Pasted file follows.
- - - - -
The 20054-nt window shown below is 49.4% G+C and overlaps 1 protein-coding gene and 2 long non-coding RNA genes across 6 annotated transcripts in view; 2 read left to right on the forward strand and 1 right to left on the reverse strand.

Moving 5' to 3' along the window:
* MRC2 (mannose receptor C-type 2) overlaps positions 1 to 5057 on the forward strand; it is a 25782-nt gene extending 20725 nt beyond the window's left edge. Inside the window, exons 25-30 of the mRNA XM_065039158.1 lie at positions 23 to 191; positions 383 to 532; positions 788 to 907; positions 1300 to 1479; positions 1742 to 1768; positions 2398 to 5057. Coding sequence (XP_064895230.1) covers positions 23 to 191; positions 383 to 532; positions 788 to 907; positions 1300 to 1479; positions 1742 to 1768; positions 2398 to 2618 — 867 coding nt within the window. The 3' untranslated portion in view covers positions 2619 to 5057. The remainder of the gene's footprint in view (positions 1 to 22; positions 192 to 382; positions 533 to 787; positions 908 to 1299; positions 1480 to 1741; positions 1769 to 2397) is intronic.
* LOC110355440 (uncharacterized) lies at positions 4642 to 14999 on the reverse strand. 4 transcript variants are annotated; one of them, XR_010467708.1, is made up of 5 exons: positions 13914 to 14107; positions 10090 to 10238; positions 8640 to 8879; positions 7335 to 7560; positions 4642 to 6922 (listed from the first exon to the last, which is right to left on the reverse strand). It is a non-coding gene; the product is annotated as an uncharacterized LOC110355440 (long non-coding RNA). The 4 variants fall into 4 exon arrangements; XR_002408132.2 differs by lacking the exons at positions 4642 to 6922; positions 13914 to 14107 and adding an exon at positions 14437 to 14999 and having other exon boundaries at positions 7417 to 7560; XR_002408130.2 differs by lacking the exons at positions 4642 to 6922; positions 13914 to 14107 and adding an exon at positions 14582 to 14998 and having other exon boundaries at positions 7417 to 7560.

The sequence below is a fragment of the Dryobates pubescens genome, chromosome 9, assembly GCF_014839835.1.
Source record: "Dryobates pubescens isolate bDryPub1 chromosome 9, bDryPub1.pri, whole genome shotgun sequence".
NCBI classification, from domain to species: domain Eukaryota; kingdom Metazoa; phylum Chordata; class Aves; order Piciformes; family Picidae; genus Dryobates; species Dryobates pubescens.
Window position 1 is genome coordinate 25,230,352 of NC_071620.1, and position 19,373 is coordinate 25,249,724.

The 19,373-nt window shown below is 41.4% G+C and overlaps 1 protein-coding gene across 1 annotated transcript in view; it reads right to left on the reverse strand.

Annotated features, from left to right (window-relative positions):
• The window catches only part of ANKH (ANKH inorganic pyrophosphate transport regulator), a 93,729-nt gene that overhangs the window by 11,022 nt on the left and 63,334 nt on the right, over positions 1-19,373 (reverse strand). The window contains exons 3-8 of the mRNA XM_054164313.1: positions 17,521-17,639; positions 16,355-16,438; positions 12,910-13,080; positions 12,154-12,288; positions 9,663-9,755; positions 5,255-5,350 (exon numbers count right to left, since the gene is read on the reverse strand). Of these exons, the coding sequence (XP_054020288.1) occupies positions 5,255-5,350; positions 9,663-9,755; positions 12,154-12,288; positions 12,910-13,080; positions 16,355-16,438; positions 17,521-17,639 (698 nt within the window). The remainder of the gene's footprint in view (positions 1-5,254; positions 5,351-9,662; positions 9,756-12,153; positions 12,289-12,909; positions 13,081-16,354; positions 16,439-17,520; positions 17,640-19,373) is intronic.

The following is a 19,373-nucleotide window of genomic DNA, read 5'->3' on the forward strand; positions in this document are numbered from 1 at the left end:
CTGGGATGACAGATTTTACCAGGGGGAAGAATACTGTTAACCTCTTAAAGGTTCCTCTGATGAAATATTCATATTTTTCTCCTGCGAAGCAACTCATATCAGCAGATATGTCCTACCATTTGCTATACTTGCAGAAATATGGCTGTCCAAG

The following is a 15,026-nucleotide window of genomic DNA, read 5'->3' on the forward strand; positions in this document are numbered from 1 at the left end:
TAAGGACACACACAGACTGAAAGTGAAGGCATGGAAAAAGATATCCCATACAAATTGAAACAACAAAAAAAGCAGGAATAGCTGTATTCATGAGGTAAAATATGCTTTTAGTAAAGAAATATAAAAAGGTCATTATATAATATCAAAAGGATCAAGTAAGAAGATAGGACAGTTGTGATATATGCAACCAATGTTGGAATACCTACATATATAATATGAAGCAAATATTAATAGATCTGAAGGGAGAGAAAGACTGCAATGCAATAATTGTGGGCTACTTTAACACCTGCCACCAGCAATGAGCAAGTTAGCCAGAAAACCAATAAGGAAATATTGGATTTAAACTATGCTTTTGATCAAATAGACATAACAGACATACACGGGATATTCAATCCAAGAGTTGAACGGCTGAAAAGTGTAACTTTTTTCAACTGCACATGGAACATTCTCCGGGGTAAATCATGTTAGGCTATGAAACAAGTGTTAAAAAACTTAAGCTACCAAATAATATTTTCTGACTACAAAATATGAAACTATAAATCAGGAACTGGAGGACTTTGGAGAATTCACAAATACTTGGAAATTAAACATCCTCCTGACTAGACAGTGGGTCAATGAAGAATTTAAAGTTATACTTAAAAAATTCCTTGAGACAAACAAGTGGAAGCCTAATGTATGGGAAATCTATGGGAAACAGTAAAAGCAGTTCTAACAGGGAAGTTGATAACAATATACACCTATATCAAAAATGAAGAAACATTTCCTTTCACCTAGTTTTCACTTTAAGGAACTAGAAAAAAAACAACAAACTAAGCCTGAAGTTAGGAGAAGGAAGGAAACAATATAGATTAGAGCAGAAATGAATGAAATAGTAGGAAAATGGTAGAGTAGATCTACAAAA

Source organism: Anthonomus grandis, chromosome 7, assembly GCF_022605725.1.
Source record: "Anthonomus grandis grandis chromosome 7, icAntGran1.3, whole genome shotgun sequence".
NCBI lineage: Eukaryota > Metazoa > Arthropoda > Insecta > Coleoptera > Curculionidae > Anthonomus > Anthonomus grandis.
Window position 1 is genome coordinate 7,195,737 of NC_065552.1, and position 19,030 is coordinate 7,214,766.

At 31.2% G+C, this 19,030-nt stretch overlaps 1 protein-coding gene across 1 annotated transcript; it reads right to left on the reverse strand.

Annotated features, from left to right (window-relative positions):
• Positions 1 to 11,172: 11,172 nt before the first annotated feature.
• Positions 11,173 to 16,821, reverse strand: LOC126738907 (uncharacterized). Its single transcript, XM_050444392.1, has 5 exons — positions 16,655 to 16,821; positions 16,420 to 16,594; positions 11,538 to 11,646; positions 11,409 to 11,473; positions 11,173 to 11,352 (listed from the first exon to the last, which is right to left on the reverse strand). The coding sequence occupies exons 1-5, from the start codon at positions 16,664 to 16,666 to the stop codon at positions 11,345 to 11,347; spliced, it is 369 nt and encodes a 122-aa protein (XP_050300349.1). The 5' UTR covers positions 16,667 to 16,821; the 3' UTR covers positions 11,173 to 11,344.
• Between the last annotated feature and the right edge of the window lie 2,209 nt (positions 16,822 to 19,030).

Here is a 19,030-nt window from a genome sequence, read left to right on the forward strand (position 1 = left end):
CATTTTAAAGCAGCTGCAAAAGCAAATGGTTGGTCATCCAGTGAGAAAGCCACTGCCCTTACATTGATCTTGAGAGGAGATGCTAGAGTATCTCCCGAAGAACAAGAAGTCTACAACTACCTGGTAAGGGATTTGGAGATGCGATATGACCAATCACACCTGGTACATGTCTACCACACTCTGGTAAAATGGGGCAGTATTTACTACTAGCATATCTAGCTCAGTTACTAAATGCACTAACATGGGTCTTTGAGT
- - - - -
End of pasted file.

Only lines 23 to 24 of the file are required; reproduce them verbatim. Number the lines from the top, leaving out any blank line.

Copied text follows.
• Positions 11,173 to 16,821, reverse strand: LOC126738907 (uncharacterized). Its single transcript, XM_050444392.1, has 5 exons — positions 16,655 to 16,821; positions 16,420 to 16,594; positions 11,538 to 11,646; positions 11,409 to 11,473; positions 11,173 to 11,352 (listed from the first exon to the last, which is right to left on the reverse strand). The coding sequence occupies exons 1-5, from the start codon at positions 16,664 to 16,666 to the stop codon at positions 11,345 to 11,347; spliced, it is 369 nt and encodes a 122-aa protein (XP_050300349.1). The 5' UTR covers positions 16,667 to 16,821; the 3' UTR covers positions 11,173 to 11,344.
• Between the last annotated feature and the right edge of the window lie 2,209 nt (positions 16,822 to 19,030).